Fletcher probably died in Illinois. I could find no further record for him.

One of the earliest memories of Capt. Spence in Jasper County is told by Judge Wesley Ralston in The Carthage Press:

Capt. Spence and I joined farms. Each had a three-rail fence around our residences. We tried to practice economy in those days. The captain employed an old tailor by the name of Brown living in our neighborhood to make him a suit of Kentucky jeans and as soon as I saw him with the suit on, I resolved to have one too. The tailor was a man of very close habits and made my suit correspondingly close, and you ought to have seen me when I made my debut. I made a spectacle [11]

Life in Carthage was good for Capt. James Spence, as is evidenced by the following newspaper account:

Captain James Spence and family went to the country yesterday and visited with Mr. James Ralston and family, partaking bountifully of the good things from their well-spread table. They also viewed the new house Mr. Ralston has almost completed and pronounced it a good home in every particular. [12]

On November 11, 1868, Capt. Spence married Mary Elizabeth Hood (1849-1880) in Carthage, Missouri. Betsy Hood was the daughter of Norris C. Hood, Sr. (1811-1870) and Melinda Bond (1812-1862). They had two daughters.

  1. Inez Spence (1871-1897)
  2. Nelle Spence (1875-1942).

Betsy died in 1880, and Capt. Spence’s second wife was Emma C. Corwine (1861-1930), daughter of George Corwine (1817-1898) and Lydia McCollister (b. 1828), whom he married October 30, 1880 in Carthage. They had one child:

  1. Walter Spence (1884-1899).

From the early 1880s through the late 1890s, The Carthage Press noted a series of events taking place in the James Spence household. The first was a surprise birthday party for the Captain in 1886:

Capt. Spence was the victim of a genuine “surprise” last night by the sudden and unceremonious appearance of a host of his friends, intent upon celebrating the birthday anniversary of the Captain, who had scarcely realized that another year was added to his terrestrial sojourn. An enjoyable evening was passed and now the Captain realizes that there is one woman at least, can keep a secret as it is evident his wife was in this scheme that was to him such a perfect surprise. [13]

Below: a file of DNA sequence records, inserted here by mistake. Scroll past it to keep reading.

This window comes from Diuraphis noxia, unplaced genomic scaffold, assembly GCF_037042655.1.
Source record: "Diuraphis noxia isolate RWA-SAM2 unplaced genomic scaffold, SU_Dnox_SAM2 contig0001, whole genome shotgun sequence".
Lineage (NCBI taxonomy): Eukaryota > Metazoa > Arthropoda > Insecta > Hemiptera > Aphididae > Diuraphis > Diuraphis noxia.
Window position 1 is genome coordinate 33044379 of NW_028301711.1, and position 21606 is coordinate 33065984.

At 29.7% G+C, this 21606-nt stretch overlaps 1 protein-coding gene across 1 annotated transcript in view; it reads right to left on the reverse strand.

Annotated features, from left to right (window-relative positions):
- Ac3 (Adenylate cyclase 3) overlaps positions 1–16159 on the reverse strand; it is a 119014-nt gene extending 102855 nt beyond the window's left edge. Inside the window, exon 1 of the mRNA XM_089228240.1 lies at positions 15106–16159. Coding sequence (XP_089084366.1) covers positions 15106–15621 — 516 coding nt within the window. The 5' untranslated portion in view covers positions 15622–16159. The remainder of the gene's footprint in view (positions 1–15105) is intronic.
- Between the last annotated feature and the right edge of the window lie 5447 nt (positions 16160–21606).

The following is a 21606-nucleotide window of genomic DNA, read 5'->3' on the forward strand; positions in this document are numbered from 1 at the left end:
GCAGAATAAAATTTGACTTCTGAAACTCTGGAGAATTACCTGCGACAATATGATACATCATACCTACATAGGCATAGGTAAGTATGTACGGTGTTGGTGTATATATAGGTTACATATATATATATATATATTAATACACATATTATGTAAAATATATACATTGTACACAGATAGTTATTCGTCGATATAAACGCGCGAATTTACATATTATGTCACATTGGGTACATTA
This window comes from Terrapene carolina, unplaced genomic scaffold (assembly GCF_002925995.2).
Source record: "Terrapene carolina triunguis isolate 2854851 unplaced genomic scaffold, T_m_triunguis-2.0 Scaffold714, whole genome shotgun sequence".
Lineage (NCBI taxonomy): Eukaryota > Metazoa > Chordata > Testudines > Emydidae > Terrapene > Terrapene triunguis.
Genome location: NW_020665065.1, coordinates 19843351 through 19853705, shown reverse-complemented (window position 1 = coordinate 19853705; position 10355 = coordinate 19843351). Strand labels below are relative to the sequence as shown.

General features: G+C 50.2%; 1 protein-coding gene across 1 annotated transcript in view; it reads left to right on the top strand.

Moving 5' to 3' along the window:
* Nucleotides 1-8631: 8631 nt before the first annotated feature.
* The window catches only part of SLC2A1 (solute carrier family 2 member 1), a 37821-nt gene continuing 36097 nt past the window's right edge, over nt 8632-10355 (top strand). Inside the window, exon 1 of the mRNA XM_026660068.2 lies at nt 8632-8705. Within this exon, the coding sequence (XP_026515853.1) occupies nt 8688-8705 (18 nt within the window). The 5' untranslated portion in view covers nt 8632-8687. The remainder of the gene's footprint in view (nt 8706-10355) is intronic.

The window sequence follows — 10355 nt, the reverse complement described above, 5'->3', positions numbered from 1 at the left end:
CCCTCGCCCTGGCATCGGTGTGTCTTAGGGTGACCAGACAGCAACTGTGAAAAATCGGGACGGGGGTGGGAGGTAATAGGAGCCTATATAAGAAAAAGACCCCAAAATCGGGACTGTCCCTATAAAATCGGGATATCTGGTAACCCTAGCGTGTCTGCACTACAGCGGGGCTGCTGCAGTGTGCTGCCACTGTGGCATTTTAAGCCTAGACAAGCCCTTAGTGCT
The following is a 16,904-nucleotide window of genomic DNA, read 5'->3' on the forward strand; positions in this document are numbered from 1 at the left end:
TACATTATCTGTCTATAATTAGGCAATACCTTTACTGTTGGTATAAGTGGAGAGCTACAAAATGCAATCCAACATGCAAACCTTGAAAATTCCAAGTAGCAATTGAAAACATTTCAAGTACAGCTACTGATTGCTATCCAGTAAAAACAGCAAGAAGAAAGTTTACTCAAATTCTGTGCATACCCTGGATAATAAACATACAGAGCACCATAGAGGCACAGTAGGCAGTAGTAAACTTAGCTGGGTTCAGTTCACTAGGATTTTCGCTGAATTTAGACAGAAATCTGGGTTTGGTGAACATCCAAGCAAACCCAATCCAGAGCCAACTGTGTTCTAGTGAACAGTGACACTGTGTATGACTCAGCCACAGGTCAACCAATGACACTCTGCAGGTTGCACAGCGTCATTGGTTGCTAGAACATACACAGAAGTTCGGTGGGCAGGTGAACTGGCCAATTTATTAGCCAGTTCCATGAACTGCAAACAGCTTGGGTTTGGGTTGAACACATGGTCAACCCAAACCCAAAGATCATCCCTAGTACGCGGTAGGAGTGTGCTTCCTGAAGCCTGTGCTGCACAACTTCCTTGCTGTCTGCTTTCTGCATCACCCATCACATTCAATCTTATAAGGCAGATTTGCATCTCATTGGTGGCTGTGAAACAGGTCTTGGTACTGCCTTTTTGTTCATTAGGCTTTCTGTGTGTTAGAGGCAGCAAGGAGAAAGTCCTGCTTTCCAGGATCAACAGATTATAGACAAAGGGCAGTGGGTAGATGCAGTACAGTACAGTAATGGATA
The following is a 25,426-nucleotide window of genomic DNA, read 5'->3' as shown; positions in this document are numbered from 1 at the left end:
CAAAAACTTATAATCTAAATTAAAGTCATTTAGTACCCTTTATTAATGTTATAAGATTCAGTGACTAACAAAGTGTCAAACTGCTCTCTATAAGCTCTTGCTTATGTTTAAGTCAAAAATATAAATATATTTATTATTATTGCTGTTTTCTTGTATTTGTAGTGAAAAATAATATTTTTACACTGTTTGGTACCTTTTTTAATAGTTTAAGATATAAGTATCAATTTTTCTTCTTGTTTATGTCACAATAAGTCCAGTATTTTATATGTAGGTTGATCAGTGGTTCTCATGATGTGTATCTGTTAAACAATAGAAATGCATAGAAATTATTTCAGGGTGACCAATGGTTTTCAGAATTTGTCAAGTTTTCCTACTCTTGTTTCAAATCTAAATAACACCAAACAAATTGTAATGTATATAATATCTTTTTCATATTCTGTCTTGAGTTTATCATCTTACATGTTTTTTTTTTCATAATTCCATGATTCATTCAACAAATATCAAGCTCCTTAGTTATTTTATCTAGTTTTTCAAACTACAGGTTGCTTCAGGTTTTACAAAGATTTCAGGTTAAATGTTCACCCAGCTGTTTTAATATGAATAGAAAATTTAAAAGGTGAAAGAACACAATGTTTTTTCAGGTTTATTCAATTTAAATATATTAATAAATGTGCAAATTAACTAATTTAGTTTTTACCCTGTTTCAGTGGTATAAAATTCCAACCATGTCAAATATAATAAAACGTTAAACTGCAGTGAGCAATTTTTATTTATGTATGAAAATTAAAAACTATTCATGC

In 1892, Capt. Spence accepted a new position in Carthage:

Capt. James Spence has accepted a position as clerk in Walter Wells grocery store and will begin his new duties tomorrow. Capt. Spence is an experienced salesman and Mr. Wells is said to be congratulated on the acquisition to his force.[14]

In 1896, James Spence’s daughter, Nell (from his first marriage) became engaged to Orville D. Royse:

  1. D. Royse left last night for St. Louis and will on Wednesday evening be united in marriage to Miss Nell Spence. The happy couple will arrive in Carthage on Thursday morning and will go to housekeeping in a cottage on South Garrison Avenue. Miss Spence is a well known and popular Carthage girl who has held for several months an important position as a stenographer in St. Louis. Mr. Royse is a rising young attorney and has hosts of friends. The congratulation of all their friends is extended. [15]

Then came a time of testing for Capt. James Spence and his wife Emma when their 15-year old son was suddenly killed in an electrical accident.

 

INSTANTLY KILLED

Walter Spence Electrocuted Last Night

HE TOOK HOLD OF A LIVE WIRE

The Body Received Electricity for ten Minutes Before the Wire Could be Cut–Nonen Hurry Had a Close Call–Sarcoxie Man Shocked

Walter Spence, a bright and promising boy, the only son of Capt. and Mrs. James Spence, lies cold in death, the result of a terrible accident which occurred in this city a few minutes before 8 o’clock last night.

The young man was coming west on Fourth street and as he passed the Commercial hotel reached up and took hold of a dead telephone wire which had come loose and had been wrapped around the east post of the hotel porch. It was an innocent looking wire, but was in contact with a live electric wire somewhere in its course, and the dampness of the weather favored the transition of the current to the dead wire with unusual force. The moment the boy touched the wire he was thrown violently to the pavement, the wire still grasped in his hand with convulsive force. He lay there fully ten minutes, receiving the entire force of the current before the wire could be cut and the current thus shut off. The first force of this electricity undoubtedly instantly killed him. His only visible injury was on his right hand, where he grasped the wire, the ends of the fingers being burned to the bone and the bones even being charred.